So, something happened yesterday, and I need to talk about it. It was actually the last straw in a series of unacceptable behaviors, in which I ended up blocking someone from all forms of online contact. This person happens to be associated and responsible for a fairly well-known magazine. And while I have no intention of naming names, I feel like the experience might be more universal than I’d like.
This was someone I ‘met’ on Twitter. He had several friends of mine in common. He seemed nice and even sent me some merchandise for his magazine. We started talking on Gchat, which was fine at first. Except over a short period of time, I began to feel increasingly uncomfortable. If I was unavailable to DM on Twitter on the weekends, there were guilt trips (I’d declined giving him my cell number, thankfully). If I couldn’t Gchat throughout the entire day (because of work), there were guilt trips. The whole relationship started to exhibit hallmarks of a controlling boyfriend…except we weren’t dating. He is married, and I am not available. When it become clear that he was unhappy with my lack of time to chat, I explained myself multiple times (work taking priority). Each time, I came away from the conversation feeling as though nothing I said got through to him. I’d still, in his mind, let him down.
At one point, when we were still Gchatting, he mentioned a cat. I said that he should tweet a photo. Because, guys, I love animals. I’d happily coo over a photo of a hedgehog or whatever any day. Instead of doing that (safe and public, yes?), he emailed me a photo of the cat…and himself. Now, it wasn’t a dirty photo. But it still made me uncomfortable. Admittedly, toward the beginning of our correspondence, he repeatedly asked ME for a photo, and I did cave – I emailed one of me with my book. Because BOOK. The fact that he told me I looked ‘coy’ ensured that I would never send him another one again. Because I wasn’t coy. I was proud of my book.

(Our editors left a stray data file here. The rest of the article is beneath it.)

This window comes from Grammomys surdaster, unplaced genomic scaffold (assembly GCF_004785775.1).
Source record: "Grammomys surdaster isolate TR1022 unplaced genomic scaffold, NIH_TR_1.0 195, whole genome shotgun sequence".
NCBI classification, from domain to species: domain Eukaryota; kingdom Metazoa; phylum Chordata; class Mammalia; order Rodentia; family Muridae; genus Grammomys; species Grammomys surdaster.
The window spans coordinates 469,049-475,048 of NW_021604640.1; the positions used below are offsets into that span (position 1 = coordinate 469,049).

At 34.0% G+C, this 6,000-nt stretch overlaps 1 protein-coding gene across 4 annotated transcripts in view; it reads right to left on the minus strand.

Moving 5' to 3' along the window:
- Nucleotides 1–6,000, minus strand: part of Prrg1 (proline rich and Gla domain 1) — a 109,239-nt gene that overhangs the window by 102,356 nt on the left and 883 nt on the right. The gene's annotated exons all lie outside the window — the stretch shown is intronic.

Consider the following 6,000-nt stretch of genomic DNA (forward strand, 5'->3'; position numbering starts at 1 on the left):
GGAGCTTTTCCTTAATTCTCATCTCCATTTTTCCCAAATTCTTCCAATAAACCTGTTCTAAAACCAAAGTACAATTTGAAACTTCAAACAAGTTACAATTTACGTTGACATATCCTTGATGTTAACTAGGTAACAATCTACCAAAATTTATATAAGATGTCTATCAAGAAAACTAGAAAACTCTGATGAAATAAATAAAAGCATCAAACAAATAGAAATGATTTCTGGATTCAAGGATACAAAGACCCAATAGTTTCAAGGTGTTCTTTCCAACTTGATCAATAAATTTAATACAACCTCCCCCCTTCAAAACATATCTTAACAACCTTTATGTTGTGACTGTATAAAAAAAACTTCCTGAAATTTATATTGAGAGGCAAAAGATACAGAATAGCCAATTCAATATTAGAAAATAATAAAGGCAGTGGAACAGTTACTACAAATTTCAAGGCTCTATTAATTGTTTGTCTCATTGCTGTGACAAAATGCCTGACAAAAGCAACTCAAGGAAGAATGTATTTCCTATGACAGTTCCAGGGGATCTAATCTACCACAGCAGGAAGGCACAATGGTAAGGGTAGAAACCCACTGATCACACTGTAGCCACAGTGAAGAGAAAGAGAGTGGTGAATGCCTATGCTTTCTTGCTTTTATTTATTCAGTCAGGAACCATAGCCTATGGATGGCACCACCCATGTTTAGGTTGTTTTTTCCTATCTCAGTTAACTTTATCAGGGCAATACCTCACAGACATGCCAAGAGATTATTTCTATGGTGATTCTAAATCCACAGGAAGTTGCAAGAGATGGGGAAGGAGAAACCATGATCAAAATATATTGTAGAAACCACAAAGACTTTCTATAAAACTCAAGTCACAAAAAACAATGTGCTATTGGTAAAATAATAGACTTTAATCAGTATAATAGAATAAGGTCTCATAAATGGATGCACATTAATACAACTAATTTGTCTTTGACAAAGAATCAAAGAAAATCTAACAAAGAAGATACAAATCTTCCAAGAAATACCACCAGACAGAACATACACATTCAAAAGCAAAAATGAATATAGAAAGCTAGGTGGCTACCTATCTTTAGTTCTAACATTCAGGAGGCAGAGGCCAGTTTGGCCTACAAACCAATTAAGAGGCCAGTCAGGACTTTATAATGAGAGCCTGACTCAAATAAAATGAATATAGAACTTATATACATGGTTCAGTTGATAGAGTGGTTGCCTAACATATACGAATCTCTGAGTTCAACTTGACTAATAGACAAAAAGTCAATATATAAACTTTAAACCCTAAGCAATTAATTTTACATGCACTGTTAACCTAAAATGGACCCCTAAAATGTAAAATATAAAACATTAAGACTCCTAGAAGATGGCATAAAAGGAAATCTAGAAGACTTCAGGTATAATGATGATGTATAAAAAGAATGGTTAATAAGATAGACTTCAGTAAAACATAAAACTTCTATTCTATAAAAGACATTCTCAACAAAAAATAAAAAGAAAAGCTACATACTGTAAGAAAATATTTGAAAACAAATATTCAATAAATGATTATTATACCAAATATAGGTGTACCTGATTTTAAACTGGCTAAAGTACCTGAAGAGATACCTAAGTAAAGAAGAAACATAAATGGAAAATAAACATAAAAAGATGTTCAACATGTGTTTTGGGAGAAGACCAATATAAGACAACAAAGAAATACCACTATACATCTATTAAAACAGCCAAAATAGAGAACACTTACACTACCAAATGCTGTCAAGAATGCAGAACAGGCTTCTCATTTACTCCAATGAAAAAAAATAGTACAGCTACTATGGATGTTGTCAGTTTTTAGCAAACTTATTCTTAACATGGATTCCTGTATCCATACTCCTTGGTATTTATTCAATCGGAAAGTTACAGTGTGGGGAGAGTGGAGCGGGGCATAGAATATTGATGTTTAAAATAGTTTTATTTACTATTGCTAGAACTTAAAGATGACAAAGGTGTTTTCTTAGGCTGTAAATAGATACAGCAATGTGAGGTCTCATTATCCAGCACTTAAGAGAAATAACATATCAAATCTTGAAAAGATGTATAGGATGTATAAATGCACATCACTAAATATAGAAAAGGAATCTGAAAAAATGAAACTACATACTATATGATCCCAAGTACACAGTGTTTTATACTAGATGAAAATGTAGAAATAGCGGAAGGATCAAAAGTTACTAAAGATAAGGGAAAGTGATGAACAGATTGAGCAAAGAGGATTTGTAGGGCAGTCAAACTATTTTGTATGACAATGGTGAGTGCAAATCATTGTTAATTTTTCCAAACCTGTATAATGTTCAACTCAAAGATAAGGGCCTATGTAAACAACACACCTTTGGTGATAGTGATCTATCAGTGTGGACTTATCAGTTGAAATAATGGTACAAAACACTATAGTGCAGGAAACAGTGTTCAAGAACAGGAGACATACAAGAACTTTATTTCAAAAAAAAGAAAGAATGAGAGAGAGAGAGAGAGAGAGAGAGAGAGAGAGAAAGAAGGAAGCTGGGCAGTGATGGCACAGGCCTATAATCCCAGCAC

Except, given that this IS the internet, he started replying to the photos I posted on Twitter. These were statements that made me feel increasingly uncomfortable, given the increasingly uncomfortable situation. Privately (multiple times) via Gchat, I explained that I was uncomfortable, especially in light of two instances where he tried to pressure me to attend writing conferences. (For the record, his response was basically the classic, “Oh, I don’t mean it that way.”) One instance, I flat out told him that I don’t think my boyfriend would appreciate me blowing him off for a weekend to attend a conference. The attempts to get me to go to the conferences weren’t simply, “Hey! This is cool. I’m going. You should go.” His behavior was coercive and almost…bullying. Some of this took place on Twitter, but there was much more behind the scenes. Eventually, a godsend of a friend told me that you can block someone from chat on Gchat, which I did.
That helped for a while. Except, since he wasn’t getting the response he wanted from me (and he gave me crap about not being available to chat), his behavior only got worse. At one point, I stopped posting photos on Twitter. Even now, I post less of them. The photos I share are just me being goofy, but I felt so uncomfortable and creeped out. They weren’t fun anymore.